This year, Y Combinator has completed over 27 deals in African tech startups, with a focus on early-stage growth.
LoftyInc Capital Management
An African-focused fund, targeting early-stage startups across Africa, LoftyInc Capital Management was created in 2017, with its base in the United States. As the Founding Director and Managing Partner at the firm describes, LoftyInc Capital Management is dedicated to investments that help to align profit with purpose. Co-founded by Michael Oluwagbemi, Marsha Wulff, and Idris Ayodeji Bello, the fund is impact-focused, with interests in investing in logistics, printing services, commercial services, fintech, edutech, and a number of other specific sectors.
Just recently, the fund had launched its third fund at about $10 million for African tech startups, with support and participation from other institutional investors. This year, the fund has invested in over 23+ deals on the continent, with a track record of success in investing in African startups. The VC firm had reaped significant returns from its investment in Flutterwave (pre-Series A) in its second fund.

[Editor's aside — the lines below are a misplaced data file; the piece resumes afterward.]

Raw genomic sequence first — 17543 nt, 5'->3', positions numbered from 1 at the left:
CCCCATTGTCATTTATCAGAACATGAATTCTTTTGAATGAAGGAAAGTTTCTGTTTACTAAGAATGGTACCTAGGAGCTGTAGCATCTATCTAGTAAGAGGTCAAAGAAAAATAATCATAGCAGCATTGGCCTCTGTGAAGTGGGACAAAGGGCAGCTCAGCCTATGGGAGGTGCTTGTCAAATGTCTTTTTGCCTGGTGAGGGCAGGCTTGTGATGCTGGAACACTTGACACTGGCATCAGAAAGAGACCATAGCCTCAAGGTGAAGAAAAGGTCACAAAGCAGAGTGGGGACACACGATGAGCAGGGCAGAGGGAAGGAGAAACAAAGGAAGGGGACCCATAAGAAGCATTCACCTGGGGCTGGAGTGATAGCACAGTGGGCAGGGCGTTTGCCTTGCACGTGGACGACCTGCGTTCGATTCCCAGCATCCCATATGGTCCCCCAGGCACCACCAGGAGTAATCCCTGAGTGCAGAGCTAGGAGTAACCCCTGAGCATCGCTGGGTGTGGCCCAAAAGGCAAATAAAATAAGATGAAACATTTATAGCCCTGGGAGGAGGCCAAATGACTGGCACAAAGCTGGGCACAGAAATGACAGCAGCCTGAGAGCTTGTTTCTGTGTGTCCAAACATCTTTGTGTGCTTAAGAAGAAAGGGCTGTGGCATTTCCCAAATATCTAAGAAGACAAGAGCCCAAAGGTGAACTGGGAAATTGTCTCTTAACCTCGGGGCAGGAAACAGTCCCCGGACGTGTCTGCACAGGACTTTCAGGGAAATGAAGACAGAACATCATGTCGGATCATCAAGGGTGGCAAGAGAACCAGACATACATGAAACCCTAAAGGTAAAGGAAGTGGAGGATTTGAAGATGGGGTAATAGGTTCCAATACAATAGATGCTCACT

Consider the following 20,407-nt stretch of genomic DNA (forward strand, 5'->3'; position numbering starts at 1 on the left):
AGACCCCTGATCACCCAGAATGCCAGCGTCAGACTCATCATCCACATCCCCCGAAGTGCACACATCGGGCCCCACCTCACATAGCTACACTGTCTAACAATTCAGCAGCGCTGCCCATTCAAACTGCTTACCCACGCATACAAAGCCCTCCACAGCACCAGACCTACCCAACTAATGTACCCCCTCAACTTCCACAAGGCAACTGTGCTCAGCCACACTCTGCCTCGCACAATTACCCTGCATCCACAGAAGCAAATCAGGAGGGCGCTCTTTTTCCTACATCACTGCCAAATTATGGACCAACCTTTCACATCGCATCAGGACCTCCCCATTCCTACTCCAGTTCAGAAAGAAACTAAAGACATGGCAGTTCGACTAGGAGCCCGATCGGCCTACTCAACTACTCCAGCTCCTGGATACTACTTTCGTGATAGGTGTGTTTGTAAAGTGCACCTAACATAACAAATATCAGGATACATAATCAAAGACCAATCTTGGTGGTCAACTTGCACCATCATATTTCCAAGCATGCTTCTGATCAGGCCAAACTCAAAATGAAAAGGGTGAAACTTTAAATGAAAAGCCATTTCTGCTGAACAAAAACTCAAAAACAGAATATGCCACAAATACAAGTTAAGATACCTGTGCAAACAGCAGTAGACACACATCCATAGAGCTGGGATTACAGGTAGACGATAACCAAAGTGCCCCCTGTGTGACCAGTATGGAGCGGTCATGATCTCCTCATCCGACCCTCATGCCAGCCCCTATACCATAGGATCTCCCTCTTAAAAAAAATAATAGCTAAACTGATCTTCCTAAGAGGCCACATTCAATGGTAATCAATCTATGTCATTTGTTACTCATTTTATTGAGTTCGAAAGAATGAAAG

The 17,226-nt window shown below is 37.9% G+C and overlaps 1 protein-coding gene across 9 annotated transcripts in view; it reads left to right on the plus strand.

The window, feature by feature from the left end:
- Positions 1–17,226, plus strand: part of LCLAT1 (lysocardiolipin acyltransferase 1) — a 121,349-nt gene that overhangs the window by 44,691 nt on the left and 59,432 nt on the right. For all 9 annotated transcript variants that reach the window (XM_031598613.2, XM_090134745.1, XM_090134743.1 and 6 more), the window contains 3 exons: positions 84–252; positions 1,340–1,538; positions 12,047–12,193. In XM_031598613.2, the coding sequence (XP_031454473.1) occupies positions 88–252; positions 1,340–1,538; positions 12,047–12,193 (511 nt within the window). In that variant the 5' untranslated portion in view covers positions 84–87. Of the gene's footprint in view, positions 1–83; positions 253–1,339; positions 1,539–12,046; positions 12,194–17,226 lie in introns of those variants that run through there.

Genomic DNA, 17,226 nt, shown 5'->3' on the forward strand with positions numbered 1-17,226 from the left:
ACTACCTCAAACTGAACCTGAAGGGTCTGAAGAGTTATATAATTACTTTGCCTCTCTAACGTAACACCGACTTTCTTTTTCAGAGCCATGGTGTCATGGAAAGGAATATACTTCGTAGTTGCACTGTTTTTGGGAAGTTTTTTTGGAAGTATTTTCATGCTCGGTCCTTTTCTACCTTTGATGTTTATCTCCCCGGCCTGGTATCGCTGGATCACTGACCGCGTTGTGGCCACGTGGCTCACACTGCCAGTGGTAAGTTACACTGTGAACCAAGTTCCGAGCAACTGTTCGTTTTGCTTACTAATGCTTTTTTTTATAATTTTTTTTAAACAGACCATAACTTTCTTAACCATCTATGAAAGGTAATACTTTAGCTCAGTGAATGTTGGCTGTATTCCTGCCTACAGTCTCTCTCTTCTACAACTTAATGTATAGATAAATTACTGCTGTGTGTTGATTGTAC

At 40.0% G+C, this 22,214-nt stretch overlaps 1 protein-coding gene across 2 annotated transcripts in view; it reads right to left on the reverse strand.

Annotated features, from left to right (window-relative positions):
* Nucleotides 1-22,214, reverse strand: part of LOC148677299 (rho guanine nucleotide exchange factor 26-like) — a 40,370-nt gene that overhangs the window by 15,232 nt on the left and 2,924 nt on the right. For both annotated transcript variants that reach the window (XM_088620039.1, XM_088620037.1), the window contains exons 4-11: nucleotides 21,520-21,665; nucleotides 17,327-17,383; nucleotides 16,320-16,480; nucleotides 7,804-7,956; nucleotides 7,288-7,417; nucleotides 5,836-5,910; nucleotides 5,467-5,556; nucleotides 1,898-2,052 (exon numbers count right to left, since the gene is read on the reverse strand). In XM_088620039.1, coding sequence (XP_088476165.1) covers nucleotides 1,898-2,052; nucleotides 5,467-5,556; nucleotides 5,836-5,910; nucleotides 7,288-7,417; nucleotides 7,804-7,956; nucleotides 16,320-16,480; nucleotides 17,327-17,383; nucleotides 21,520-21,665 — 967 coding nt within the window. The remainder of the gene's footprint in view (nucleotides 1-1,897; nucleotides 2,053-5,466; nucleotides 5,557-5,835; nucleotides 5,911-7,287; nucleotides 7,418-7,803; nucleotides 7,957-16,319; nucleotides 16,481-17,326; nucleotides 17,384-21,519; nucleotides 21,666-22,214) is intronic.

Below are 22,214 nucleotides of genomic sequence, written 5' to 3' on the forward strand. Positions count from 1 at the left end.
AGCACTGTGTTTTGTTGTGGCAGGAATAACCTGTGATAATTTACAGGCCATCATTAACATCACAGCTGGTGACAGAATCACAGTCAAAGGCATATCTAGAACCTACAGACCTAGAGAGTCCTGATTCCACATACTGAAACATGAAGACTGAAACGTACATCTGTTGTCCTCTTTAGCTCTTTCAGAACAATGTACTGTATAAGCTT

This VC firm is the most prominent seed and early-stage VC firm in the MENA (Middle-east and North Africa) region, with investments in over 100 tech startups. The startup accelerator is interested in funding startups with innovative and scalable solutions to different challenges. With micro-seed funds run for Bahrain, Lebanon, Egypt, Tunisia, Saudi Arabia and the UAE, the VC firm has pronounced impact on the Northern region of Africa. It was founded in 2011 by Ahmed El-Aifi and Hani El-Sonbaty.
In Egypt, they have continually invested in over 40+ companies since last year, with one exit in less that two years, and a number of these startups raising follow-on funding. According to Hani El-Sonbaty, Co-founder of the regional VC, there are a wealth of opportunities that the digitization of various industries in Africa offer for growth and investment returns. This new revolution of companies would be financed by venture-type and risk-type capital. This marks, in his opinion, the beginning of hyper-growth of the venture capital industry in the continent.
The future focus of VC firms
With Africa’s increasing success in exits especially this year, VC firms are keen on the impact-driven dividends of investing in Africa, as well as the financial rewards that come alongside. With this, there is significant growth across the various sectors, financed by these top institutional investors stimulating innovation and technological disruption across multi-sector channels on the continent.